From business lunches and informal evening get-togethers to elegant multi-course dinners, restaurant owners and managers have long known that wine sales are prodigious profit centers. Every glass poured metaphorically mints money. It’s called “mark up,” the bottom line’s friend.
However, many restaurant patrons are inexperienced in navigating complex wine menus, especially if they list numerous vintages from varied wineries and regions. This unease can lead to decreased sales in both terms of volume sold as well as guests favoring more commonplace, lower price inventory. Enter the sommelier to save the day.
By providing extensive knowledge and a “helping hand” in selecting wines paired to specific dishes and courses, sommeliers can encourage guests to increase their orders, especially in terms of higher ticket bottles with more favorable profit margins. According to a research study by respected wine expert Christy Canterbury, Master of Wine, “sommelier presence is one of the most important positive correlations for increasing wine check average.” And beyond sommeliers themselves, having a well-trained staff can also led to increased sales. “Staff wine training is another of the most important positive correlations for increasing wine check average,” adds Canterbury. This second aspect is significant, as it signals that a sommelier does not have to be physically present to leverage wine knowledge in day-to-day, night-to-night operations. It’s the education that is key.
The reason why wine sales are so important to growing revenue and profitability goes beyond the everyday math of “sell more items, make more money.” Wine, in fact, can be essential in successful restaurant programs. According to John Laloganes, an Assistant Professor of Hospitality Management at Kendall College (and a sommelier), “food drives people but beverages keep you in business: Beverages make up 20-40 percent of a restaurant’s revenue because of their large profit margin and the low labor costs compared to food preparation.” Profits offered by wine far outpace margins gained from food service alone. “The industry standard mark-up for wine is 300-400 percent and restaurants rely on this to offset fluctuating costs of food, labor, venue and utilities,” Laloganes continues. Having a sommelier’s knowledge base at your staff’s fingertips can make all the difference when it comes to increasing profits.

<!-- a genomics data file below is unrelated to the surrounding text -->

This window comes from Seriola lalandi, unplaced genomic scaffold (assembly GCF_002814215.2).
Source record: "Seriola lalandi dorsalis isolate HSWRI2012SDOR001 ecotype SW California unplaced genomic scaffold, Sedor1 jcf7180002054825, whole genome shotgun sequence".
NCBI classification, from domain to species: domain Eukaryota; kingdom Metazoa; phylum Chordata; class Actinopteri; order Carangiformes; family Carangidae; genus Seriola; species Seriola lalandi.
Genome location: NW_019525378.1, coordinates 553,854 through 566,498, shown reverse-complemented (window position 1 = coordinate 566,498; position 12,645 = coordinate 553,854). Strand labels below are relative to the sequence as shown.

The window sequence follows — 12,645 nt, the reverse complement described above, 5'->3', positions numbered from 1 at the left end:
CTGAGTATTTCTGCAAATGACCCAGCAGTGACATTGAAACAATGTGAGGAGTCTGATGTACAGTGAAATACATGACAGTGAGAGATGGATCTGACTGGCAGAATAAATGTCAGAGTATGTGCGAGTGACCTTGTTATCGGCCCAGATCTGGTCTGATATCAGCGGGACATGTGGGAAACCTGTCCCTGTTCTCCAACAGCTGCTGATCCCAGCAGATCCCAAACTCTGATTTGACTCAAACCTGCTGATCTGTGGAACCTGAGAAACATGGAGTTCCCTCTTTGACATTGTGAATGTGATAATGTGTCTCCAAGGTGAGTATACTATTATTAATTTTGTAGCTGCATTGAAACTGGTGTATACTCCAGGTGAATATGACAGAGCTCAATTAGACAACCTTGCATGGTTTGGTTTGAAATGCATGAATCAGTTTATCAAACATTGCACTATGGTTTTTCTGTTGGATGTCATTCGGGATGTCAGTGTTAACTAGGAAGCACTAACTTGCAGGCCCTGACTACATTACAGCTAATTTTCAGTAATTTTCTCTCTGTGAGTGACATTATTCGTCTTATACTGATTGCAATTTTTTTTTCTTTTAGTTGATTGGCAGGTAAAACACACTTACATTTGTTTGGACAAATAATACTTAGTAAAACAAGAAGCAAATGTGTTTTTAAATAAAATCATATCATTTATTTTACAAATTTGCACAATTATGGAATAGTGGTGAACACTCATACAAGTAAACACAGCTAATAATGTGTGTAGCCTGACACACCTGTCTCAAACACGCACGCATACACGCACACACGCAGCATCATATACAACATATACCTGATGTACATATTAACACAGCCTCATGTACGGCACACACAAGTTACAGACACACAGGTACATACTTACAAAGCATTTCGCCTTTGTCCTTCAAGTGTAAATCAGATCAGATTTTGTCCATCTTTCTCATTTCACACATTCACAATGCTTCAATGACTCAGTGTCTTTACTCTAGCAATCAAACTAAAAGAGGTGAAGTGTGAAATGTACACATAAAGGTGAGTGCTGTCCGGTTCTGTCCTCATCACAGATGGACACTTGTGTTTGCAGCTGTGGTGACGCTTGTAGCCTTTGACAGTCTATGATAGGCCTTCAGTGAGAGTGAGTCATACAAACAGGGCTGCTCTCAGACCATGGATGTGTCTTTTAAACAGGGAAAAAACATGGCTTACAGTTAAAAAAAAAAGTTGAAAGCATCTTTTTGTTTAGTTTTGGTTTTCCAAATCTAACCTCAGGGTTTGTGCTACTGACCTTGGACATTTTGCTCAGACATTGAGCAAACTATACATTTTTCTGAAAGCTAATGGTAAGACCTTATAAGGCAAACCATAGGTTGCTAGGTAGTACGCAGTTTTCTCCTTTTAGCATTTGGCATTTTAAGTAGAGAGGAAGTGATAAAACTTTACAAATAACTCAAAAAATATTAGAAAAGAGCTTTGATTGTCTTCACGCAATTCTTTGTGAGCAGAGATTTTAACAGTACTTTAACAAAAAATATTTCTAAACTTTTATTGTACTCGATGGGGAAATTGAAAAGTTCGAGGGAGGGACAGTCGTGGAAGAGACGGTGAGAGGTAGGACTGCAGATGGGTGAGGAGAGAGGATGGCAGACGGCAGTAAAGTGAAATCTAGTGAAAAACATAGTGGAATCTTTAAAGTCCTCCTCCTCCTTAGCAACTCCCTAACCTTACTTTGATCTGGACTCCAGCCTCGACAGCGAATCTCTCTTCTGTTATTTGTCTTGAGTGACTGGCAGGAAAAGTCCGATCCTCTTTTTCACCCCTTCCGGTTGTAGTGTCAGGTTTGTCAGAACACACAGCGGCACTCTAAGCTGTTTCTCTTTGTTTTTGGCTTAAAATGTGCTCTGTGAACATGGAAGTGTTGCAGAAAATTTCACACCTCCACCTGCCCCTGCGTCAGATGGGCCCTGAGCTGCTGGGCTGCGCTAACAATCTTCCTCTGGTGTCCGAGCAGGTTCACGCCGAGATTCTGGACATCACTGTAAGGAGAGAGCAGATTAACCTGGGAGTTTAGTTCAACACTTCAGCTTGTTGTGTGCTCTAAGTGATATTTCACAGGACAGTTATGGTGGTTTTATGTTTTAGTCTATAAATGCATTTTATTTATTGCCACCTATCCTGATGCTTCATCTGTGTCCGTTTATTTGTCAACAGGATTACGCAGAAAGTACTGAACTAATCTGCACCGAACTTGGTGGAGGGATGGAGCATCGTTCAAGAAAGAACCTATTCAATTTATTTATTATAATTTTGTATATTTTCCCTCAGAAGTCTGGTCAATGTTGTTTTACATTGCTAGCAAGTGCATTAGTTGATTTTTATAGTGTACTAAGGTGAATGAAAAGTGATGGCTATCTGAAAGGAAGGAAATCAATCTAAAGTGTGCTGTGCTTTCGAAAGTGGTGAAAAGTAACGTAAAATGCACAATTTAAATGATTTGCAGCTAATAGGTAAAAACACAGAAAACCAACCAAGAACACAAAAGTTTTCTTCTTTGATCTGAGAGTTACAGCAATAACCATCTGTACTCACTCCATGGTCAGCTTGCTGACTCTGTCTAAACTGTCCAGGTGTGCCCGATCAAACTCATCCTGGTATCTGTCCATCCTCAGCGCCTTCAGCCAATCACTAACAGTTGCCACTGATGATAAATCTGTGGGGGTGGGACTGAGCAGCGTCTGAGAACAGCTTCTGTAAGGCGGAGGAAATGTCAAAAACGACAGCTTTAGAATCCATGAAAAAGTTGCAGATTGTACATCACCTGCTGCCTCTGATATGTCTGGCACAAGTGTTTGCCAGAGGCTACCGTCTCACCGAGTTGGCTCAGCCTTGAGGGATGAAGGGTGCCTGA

Even better, the same model applies to premium craft beers and the skills of a certified cicerone. Beer sales can make profit margins effervesce with increased guest checks.
Sources: Christine Canterbury